B. Plaintiff’s Claims

         Based on the undisputed facts of the case, there is no evidence that either Corporal Donarski or Nurse Jones acted with deliberate indifference to Reimer’s serious medical needs. During a hearing before this Court on June 24, 2016, Plaintiff’s counsel stated that Plaintiff was abandoning all of Plaintiff’s federal claims except the Monell claim against Brown County. ECF No. 51. This sentiment was echoed in Plaintiff’s response to Defendants’ motions for summary judgment, which only discussed Plaintiff’s Monell arguments. ECF No. 46. During the June 24, 2016 hearing Plaintiff’s counsel also sought to preserve Plaintiff’s state law tort claims.

         As to her Monell claim, Plaintiff concedes that she cannot identify a policy or custom of Brown County responsible for depriving her of her constitutional rights, as required for the imposition of liability upon the County under Monell v. Dep’t of Soc. Servs. of City of New York, 436 U.S. 658 (1978). Instead, relying on a series of dissenting opinions, Plaintiff asserts that Brown County should have respondeat superior liability for the actions of its agents. See Bd. of Cty. Comm’rs of Bryan Cty., Okl. v. Brown, 520 U.S. 397, 429-30 (1997) (Souter, J. Dissenting); id. at 430-37 (Breyer, J., dissenting). As Plaintiff readily admits, however, such a theory is plainly barred under existing law. Monell, 436 U.S. at 691 (“[A] municipality cannot be held liable under § 1983 on a respondeat superior theory.”). Instead, Plaintiff seeks to preserve this issue for appeal, anticipating a shift in Supreme Court jurisprudence. As the law currently stands, however, Plaintiff’s Monell claim cannot be sustained and, therefore, will be dismissed.

         During the June 24 hearing, this Court discussed the possibility that Plaintiff may be able to sustain her Monell claim based on Brown County’s policy (or lack of policy) to ensure that inmates’ critical medical appointments are kept. But the record in this case does not appear to support such a claim. To begin, the record does not contain a full discussion about what policy Brown County had in place, if any, to ensure that inmates were taken to their medical appointments. To the extent such a discussion does exist, it shows that Brown County’s policies are sensitive to inmates’ medical needs. Def.’s Br. in Supp. 10-12, ECF No. 27. Relatedly, the record lacks sufficient development about the relationship between any such policy and the events in this case. As such, this Court would be left with pure speculation as to either the existence of an unconstitutional policy or whether the county’s policy was the “moving force” behind any constitutional violation here. Monell, 436 U.S. at 694; see Amadio v. Ford Motor Co., 238 F.3d 919, 927 (7th Cir. 2001) (“It is well-settled that speculation may not be used to manufacture a genuine issue of fact.”). Moreover, Plaintiff’s brief in response to the motions for summary judgment specifically states “that Reimer cannot identify a policy or custom of the County responsible for depriving her of her constitutional rights.” Pl.’s Br. in Opp. 3, ECF No. 46. Therefore, summary judgment is appropriate on Plaintiff’s Monell claim.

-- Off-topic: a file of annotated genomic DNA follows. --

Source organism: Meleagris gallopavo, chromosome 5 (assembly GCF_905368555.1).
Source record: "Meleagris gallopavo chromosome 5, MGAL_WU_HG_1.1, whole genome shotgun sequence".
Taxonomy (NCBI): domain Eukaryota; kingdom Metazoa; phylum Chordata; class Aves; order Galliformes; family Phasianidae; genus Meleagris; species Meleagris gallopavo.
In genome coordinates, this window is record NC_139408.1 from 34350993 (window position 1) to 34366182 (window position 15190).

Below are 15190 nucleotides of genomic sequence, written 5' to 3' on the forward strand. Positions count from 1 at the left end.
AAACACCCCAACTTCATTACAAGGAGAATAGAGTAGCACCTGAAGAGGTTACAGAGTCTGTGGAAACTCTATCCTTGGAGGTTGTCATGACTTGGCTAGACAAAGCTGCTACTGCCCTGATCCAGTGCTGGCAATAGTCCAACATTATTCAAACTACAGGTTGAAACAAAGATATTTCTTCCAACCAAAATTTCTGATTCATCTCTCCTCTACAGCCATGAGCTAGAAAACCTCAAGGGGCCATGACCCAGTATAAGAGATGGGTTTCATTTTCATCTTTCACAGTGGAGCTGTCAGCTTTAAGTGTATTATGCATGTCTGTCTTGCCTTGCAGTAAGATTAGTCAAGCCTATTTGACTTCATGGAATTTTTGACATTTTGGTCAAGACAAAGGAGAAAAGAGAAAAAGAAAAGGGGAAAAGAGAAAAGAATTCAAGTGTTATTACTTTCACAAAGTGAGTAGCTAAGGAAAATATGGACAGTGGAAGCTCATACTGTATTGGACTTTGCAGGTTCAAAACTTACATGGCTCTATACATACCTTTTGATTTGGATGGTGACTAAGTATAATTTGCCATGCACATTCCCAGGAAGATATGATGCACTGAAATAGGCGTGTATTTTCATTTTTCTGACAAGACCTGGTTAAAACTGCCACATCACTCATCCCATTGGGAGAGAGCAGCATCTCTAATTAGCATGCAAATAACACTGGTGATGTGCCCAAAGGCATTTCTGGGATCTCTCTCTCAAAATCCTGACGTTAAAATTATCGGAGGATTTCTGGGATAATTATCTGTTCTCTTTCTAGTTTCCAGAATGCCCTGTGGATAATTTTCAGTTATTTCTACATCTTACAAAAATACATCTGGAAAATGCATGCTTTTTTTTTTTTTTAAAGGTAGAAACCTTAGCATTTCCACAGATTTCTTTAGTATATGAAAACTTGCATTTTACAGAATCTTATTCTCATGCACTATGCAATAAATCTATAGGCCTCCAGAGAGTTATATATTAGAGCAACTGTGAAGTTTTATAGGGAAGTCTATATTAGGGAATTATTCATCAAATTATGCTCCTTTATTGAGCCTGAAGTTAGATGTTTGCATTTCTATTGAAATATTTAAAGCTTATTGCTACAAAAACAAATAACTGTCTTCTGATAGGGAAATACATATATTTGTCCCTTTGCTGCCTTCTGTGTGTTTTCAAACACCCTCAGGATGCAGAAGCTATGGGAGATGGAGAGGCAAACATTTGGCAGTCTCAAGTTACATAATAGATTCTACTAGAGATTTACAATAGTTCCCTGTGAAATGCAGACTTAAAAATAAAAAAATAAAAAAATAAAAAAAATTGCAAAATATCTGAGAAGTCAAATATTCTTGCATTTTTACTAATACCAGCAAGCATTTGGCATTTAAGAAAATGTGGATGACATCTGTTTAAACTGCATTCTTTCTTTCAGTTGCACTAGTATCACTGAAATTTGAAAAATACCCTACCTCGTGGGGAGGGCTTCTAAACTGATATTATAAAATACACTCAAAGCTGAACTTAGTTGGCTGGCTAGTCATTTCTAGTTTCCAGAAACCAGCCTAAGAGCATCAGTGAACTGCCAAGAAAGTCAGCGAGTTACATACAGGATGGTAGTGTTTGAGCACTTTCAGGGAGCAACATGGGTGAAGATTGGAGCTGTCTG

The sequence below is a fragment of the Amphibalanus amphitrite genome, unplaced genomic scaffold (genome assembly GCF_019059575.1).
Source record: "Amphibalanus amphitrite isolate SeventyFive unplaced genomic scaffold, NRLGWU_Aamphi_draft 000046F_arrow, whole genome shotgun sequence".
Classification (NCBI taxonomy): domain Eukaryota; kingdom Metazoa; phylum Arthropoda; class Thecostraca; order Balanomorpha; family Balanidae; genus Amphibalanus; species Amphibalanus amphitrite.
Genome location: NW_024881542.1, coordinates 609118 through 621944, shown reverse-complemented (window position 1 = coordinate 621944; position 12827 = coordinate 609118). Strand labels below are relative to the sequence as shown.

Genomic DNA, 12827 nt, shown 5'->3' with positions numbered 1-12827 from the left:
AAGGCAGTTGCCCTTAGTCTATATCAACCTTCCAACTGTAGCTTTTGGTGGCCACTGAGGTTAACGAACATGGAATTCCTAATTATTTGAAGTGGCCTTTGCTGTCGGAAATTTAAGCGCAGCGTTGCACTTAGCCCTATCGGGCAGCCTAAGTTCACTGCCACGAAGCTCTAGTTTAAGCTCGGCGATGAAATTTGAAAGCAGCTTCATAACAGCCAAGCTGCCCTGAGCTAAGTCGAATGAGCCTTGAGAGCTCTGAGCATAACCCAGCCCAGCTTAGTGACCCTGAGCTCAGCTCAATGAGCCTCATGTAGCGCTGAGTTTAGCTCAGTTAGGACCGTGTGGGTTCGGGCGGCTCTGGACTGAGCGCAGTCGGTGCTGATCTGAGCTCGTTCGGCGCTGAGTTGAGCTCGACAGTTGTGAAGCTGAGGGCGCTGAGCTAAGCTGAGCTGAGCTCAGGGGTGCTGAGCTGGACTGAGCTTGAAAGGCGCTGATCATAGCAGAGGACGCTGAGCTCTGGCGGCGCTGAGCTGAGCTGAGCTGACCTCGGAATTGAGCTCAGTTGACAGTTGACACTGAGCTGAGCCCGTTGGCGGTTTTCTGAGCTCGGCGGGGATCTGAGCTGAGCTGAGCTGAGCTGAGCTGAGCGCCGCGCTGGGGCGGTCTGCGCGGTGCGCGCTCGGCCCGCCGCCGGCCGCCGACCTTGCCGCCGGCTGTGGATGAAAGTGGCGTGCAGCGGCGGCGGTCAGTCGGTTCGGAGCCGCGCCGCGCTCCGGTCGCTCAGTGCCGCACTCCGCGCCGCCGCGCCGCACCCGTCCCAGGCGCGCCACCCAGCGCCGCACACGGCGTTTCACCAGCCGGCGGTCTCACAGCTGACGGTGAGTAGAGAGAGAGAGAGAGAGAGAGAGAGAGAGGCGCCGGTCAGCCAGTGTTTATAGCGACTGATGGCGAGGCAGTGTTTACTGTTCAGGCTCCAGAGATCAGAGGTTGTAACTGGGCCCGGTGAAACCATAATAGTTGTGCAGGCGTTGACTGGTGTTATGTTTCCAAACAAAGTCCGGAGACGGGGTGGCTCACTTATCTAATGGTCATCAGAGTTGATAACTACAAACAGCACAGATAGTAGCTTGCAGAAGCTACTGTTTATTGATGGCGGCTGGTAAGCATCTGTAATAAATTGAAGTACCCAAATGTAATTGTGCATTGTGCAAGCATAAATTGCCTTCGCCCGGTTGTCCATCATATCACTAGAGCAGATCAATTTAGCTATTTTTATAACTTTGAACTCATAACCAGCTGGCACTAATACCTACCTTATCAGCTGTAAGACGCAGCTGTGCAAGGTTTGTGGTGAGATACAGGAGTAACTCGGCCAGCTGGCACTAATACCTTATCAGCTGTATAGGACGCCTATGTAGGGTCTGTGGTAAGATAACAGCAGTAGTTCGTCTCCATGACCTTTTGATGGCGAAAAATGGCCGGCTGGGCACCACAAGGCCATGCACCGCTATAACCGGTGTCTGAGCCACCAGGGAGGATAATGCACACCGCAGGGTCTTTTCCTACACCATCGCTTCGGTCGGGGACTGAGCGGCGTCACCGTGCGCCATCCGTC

Pursuant to 28 U.S.C. § 1367(c) “district courts may decline to exercise supplemental jurisdiction over a claim” when “the district court has dismissed all claims over which it has original jurisdiction.” The Seventh Circuit has counseled that “[w]hen a district court correctly dismisses all federal claims before trial, the court ordinarily should relinquish jurisdiction over any supplemental claims.” Porter v. Suliene, 391 F. App’x 565, 568 (7th Cir. 2010); see Groce v. Eli Lilly & Co., 193 F.3d 496, 501 (7th Cir. 1999) (“[I]t is the well-established law of this circuit that the usual practice is to dismiss without prejudice state supplemental claims whenever all federal claims have been dismissed prior to trial.”). Declining to exercise supplemental jurisdiction may also further the values of “judicial economy, convenience, fairness, and comity.” In re Repository Techs., Inc., 601 F.3d 710, 724 (7th Cir. 2010) (quoting City of Chicago v. Int’l Coll. of Surgeons, 522 U.S. 156, 173 (1997)). Having dismissed all of ...